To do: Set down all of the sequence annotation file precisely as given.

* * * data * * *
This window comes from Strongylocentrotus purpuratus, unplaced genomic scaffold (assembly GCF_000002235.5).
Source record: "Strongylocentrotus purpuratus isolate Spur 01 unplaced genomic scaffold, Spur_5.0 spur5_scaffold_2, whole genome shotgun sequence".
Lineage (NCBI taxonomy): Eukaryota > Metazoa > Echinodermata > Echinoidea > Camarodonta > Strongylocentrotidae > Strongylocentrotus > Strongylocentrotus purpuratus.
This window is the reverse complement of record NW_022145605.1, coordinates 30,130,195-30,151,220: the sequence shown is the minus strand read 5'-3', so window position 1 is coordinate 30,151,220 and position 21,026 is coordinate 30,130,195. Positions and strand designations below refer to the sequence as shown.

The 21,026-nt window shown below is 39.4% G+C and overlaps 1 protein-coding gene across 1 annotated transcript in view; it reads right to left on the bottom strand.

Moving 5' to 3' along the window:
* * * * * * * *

This window comes from Strongylocentrotus purpuratus, unplaced genomic scaffold (assembly GCF_000002235.5).
Source record: "Strongylocentrotus purpuratus isolate Spur 01 unplaced genomic scaffold, Spur_5.0 spur5_scaffold_2, whole genome shotgun sequence".
Lineage (NCBI taxonomy): Eukaryota > Metazoa > Echinodermata > Echinoidea > Camarodonta > Strongylocentrotidae > Strongylocentrotus > Strongylocentrotus purpuratus.
This window is the reverse complement of record NW_022145605.1, coordinates 30,130,195-30,151,220: the sequence shown is the minus strand read 5'-3', so window position 1 is coordinate 30,151,220 and position 21,026 is coordinate 30,130,195. Positions and strand designations below refer to the sequence as shown.

The 21,026-nt window shown below is 39.4% G+C and overlaps 1 protein-coding gene across 1 annotated transcript in view; it reads right to left on the bottom strand.

Moving 5' to 3' along the window: